When Breitman came to teach at AU, then department chair David Brandenberg told him he could teach anything he wanted as long as he could get students, but with one exception: he had to teach a course on Nazi Germany. Breitman wasn’t too pleased about the requirement—he was interested in Weimar Germany, the period before the Nazis came to power, but not Nazi Germany itself. “It was very depressing and psychologically difficult,” he says.
During his research for his future class, however, something struck him. “As I was reading the literature about Nazi Germany, I became aware of some controversies and gaps,” says Breitman. He began visiting the National Archives, which has a substantial collection of material related to Nazi Germany, and ended up writing a book, American Refugee Policy and European Jewry, 1933-1945, about American policy and reactions to Nazi Germany and the Holocaust with Professor Alan Kraut.
But his research didn’t stop there. “Along the way, I encountered a mystery about a German industrialist who had leaked information about Nazi plans during the war,” Breitman explains. “That he had done so was known, but his identity was not. Using my growing knowledge of the National Archives, I was able to solve the mystery.”
His discovery led to another book, written with world famous scholar Walter Laqueur, called Official Secrets: What the Nazis Planned, What the British and Americans Knew. At this point, there was no turning back. “Now I was stuck deeply in the middle of the Holocaust and Nazi Germany, and I figured I might as well go all in,” he says. He went on to author a book on his own, The Architect of Genocide: Himmler and the Final Solution.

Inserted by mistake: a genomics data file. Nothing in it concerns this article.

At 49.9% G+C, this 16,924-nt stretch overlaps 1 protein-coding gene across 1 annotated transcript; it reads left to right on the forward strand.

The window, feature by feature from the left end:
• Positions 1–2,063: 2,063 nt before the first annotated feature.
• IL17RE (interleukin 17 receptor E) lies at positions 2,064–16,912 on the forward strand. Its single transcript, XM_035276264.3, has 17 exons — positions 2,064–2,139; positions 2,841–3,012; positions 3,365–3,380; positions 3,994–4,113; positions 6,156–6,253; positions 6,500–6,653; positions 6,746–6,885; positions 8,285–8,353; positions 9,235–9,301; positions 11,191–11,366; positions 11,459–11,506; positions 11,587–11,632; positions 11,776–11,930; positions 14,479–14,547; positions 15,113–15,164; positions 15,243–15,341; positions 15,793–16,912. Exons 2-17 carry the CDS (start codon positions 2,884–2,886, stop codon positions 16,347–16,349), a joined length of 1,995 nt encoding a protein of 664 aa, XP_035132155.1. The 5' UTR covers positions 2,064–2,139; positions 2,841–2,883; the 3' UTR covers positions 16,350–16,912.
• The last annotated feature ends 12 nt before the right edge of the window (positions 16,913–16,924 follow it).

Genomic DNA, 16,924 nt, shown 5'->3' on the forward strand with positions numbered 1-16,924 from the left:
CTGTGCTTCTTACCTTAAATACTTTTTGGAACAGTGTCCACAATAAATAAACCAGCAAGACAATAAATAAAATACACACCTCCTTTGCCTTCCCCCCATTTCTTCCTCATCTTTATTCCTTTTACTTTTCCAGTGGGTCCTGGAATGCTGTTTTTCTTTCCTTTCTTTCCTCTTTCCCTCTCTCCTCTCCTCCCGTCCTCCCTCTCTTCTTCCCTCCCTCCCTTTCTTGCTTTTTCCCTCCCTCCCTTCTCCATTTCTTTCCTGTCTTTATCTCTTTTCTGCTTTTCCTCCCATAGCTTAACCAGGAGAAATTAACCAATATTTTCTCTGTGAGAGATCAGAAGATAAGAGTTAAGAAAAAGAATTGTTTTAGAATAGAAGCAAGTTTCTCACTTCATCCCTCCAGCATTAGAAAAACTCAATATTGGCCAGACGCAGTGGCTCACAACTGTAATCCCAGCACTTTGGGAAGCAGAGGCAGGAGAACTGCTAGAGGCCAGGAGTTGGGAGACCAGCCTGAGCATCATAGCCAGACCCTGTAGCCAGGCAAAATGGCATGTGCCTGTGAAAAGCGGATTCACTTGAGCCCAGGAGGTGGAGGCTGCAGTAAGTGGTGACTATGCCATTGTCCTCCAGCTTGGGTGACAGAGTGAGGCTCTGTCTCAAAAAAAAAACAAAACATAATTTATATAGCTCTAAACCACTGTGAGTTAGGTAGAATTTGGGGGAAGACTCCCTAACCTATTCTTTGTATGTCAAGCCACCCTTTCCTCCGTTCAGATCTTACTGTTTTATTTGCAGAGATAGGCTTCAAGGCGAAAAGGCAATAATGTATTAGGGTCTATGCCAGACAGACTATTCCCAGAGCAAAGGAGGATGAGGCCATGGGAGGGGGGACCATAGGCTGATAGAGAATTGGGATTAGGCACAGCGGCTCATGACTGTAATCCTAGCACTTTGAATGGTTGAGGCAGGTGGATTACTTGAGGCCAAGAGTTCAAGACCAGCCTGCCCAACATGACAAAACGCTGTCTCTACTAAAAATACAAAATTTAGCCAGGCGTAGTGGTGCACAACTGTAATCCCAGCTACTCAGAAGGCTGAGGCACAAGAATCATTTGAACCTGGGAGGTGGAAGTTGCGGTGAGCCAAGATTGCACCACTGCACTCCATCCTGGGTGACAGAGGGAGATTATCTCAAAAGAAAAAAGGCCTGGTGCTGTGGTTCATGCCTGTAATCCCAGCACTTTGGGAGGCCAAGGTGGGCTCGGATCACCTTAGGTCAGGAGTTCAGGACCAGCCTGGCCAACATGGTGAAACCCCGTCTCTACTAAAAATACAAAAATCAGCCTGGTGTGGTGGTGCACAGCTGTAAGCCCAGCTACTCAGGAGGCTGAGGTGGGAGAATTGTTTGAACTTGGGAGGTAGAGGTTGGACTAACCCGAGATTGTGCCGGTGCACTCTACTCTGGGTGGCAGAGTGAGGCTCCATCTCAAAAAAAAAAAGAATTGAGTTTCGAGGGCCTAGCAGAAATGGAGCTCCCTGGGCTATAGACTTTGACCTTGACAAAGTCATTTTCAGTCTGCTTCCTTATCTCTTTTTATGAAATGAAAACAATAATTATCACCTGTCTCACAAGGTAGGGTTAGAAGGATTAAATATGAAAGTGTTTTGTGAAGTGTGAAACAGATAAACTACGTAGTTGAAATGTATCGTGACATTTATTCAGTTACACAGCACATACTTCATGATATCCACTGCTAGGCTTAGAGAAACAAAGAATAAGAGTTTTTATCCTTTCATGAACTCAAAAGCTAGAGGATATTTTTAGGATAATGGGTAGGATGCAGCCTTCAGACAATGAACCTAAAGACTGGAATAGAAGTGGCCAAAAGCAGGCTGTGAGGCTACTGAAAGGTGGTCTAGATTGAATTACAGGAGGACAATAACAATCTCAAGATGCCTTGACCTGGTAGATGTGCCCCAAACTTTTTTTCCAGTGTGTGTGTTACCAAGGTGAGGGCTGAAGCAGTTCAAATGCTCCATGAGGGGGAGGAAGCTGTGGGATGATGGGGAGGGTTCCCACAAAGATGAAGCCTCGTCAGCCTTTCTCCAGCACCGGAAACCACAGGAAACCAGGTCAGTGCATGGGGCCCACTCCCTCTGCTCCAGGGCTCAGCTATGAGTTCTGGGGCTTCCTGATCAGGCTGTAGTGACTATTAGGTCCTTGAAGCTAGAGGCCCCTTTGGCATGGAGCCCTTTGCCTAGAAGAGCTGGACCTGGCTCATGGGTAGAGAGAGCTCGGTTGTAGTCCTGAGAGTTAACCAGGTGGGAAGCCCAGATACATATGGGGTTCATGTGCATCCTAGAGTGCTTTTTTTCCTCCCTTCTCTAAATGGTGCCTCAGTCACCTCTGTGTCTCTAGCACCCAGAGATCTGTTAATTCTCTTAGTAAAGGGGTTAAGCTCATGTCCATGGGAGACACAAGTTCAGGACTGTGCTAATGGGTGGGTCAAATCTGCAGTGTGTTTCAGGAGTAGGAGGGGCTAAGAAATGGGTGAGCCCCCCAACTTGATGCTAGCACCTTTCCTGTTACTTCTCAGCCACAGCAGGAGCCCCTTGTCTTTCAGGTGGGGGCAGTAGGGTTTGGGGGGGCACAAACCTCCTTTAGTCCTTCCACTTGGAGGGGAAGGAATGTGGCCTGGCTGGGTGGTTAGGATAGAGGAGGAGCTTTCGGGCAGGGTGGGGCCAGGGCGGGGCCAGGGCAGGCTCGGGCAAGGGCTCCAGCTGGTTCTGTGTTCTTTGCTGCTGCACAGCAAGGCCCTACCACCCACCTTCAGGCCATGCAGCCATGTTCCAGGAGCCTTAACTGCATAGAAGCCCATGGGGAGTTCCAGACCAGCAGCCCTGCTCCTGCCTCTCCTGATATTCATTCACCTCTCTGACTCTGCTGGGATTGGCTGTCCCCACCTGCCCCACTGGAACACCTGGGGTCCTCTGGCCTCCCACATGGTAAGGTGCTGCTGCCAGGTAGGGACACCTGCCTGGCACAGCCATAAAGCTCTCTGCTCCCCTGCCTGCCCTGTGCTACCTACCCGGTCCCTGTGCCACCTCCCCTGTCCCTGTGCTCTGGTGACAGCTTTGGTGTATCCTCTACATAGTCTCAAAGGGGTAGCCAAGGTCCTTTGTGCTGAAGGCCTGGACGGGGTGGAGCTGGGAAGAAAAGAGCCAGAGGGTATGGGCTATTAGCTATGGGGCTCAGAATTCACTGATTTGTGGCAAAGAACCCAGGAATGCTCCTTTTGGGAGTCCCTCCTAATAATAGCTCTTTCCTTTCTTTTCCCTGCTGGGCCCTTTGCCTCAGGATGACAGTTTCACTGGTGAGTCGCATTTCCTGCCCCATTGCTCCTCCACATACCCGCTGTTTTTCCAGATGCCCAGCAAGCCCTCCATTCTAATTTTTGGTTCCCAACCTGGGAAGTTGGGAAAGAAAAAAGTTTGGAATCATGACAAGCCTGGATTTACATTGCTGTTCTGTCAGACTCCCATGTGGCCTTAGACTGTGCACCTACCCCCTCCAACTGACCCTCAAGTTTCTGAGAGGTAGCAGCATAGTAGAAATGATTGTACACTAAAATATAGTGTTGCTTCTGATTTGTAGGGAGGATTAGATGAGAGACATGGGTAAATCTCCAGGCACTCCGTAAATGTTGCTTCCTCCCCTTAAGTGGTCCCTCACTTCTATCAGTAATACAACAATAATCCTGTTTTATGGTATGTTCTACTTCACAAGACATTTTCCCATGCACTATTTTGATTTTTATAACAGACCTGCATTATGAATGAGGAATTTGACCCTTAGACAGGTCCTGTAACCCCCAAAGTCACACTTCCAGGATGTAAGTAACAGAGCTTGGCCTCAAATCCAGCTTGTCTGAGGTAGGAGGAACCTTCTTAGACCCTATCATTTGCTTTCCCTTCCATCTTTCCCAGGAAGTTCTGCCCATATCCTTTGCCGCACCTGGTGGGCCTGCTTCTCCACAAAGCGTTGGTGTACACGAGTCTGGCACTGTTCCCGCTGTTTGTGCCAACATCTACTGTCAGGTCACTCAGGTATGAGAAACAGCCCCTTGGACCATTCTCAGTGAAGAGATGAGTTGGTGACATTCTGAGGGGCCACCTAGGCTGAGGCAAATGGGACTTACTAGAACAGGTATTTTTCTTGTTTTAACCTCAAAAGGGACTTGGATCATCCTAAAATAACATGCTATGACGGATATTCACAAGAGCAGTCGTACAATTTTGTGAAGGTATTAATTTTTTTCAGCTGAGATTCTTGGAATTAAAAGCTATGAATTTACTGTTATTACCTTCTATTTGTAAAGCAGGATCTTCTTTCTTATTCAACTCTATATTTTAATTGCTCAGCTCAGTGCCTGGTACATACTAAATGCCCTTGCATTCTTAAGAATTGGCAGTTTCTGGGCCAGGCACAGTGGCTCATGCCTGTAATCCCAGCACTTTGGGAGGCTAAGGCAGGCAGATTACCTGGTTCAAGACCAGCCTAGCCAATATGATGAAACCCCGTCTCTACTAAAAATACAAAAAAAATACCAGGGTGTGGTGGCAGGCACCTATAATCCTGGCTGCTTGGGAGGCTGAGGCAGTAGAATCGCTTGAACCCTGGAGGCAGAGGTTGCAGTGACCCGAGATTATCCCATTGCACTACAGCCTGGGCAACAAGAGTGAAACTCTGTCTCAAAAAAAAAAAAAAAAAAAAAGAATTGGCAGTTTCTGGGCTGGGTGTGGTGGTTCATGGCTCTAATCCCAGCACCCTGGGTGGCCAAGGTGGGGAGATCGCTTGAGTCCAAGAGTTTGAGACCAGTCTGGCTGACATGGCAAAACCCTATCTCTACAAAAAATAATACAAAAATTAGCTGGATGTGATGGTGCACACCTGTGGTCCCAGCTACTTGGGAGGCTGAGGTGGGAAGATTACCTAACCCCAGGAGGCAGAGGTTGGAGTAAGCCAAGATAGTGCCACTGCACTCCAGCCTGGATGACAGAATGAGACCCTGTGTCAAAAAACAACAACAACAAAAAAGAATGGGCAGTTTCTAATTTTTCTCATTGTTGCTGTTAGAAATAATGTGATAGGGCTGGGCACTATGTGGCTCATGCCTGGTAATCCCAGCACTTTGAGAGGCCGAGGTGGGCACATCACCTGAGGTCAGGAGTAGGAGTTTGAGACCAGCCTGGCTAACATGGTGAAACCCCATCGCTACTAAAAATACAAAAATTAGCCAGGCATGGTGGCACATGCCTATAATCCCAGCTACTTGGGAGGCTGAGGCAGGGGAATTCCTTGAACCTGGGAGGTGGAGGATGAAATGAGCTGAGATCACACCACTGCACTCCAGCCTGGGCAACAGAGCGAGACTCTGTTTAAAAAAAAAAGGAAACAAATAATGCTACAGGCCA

In his research for the book on Heinrich Himmler, Breitman filed a number of Freedom of Information Act requests and was able to persuade the National Security Agency to declassify 1.2 million pages of records. He was later hired as director of historical research for the Nazi War Criminal Records and Imperial Japanese Records Interagency Group, which was created when Congress passed the Nazi War Crimes Disclosure Act in 1998, and helped declassify approximately 9 million pages of government records.
When Breitman was working with Kraut on their American policy book, he came across research about President Franklin Delano Roosevelt. “I became convinced that I knew this stuff as well as anybody did and that there was more material available than some of the early studies had used,” says Breitman. “I wanted a different angle.” On the suggestion of a friend, Brietman’s new book goes back to Roosevelt’s childhood in order to get the full picture of the eventual president.
“I’m not trained as an American historian,” says Breitman. “I asked my friend and colleague Allan Lichtman if he’d be interested in doing a coauthored study, and he came to the conclusion that it would be a good idea.”
The book rejects the black-and-white opinions that Roosevelt was either a hero or a villain to the Jews. “We trace the real story of how FDR navigated his way through conflicting priorities and pressures,” says Lichtman. “We conclude that he certainly could have done more for the Jews, but that he still did more than any other world leader of his time.”
Harvard University Press will publish Breitman and Lichtman’s book in spring of 2013.